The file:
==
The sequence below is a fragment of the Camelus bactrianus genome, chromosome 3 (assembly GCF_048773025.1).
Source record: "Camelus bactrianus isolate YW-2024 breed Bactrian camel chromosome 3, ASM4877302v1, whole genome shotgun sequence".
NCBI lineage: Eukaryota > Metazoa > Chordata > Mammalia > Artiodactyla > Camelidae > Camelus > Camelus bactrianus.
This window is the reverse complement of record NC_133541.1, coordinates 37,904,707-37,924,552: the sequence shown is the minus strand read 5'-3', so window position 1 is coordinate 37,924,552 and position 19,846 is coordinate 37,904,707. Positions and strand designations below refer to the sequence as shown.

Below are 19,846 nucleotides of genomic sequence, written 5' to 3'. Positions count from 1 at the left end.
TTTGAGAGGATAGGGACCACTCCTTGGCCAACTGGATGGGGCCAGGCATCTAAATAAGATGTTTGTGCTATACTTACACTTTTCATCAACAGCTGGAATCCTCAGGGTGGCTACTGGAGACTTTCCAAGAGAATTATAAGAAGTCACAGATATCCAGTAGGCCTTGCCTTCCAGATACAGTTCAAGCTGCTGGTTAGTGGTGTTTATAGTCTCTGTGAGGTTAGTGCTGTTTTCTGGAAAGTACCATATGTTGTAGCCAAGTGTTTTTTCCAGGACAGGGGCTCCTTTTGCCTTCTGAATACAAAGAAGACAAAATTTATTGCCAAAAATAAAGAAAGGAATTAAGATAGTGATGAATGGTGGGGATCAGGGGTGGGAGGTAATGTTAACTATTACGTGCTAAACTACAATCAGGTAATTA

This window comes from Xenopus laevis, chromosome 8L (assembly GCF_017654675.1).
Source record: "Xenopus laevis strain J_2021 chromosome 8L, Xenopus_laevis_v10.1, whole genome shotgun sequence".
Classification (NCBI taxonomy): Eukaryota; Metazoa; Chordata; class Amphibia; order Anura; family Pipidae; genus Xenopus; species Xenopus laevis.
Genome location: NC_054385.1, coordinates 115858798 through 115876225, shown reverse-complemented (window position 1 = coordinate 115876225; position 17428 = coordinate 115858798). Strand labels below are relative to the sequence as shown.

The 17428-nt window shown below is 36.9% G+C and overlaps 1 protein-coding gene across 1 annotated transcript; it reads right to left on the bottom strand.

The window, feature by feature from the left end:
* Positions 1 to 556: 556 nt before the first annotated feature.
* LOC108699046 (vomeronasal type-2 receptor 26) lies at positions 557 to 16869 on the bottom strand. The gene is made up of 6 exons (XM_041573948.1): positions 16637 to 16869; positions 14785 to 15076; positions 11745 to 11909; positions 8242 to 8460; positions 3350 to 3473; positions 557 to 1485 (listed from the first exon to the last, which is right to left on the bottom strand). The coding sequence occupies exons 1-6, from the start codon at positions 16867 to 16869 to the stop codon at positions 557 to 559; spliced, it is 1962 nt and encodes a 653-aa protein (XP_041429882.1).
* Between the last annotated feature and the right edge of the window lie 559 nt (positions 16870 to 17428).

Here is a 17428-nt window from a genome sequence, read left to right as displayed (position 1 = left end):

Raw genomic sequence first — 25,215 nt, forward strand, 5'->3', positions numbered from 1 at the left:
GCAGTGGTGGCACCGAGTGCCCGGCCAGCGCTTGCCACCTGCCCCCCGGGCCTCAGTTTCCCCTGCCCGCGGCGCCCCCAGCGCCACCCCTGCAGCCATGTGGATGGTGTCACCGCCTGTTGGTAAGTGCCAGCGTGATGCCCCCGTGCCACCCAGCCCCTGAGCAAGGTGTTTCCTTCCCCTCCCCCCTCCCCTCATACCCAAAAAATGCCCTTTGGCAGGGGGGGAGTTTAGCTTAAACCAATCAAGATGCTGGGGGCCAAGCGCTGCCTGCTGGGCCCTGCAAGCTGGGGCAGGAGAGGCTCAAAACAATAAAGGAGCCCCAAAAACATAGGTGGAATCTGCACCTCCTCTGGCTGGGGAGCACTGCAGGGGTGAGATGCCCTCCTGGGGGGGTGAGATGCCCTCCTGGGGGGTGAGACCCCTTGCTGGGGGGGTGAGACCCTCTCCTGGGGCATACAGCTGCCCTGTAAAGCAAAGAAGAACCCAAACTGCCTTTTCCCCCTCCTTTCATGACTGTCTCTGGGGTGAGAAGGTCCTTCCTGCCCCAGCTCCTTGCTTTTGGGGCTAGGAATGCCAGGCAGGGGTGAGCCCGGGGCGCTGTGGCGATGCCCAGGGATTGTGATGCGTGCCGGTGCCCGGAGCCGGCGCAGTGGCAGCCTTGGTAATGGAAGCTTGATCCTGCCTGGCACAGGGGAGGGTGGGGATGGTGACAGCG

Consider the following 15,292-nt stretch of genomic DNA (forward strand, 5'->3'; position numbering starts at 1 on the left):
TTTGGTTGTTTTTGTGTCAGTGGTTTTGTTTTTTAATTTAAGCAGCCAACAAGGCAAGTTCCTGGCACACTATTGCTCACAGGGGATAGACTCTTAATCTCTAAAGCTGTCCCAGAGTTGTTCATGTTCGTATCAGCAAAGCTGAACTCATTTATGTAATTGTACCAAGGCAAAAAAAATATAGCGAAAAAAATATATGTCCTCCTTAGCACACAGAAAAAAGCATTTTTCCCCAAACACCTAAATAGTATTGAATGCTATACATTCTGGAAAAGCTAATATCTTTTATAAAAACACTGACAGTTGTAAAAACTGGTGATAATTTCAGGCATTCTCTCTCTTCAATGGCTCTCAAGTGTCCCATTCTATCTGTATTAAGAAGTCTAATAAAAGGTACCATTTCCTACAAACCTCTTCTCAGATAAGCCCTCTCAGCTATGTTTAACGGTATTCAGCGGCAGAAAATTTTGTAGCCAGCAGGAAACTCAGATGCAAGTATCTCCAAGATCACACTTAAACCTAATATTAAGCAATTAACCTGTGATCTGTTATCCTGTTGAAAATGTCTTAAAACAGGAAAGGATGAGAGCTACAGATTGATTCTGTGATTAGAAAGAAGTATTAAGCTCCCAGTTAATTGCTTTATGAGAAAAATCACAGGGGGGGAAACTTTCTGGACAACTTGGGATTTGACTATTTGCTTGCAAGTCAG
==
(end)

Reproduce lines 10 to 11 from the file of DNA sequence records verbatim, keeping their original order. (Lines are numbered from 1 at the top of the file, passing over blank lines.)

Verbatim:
Genome location: NC_054385.1, coordinates 115858798 through 115876225, shown reverse-complemented (window position 1 = coordinate 115876225; position 17428 = coordinate 115858798). Strand labels below are relative to the sequence as shown.

The 17428-nt window shown below is 36.9% G+C and overlaps 1 protein-coding gene across 1 annotated transcript; it reads right to left on the bottom strand.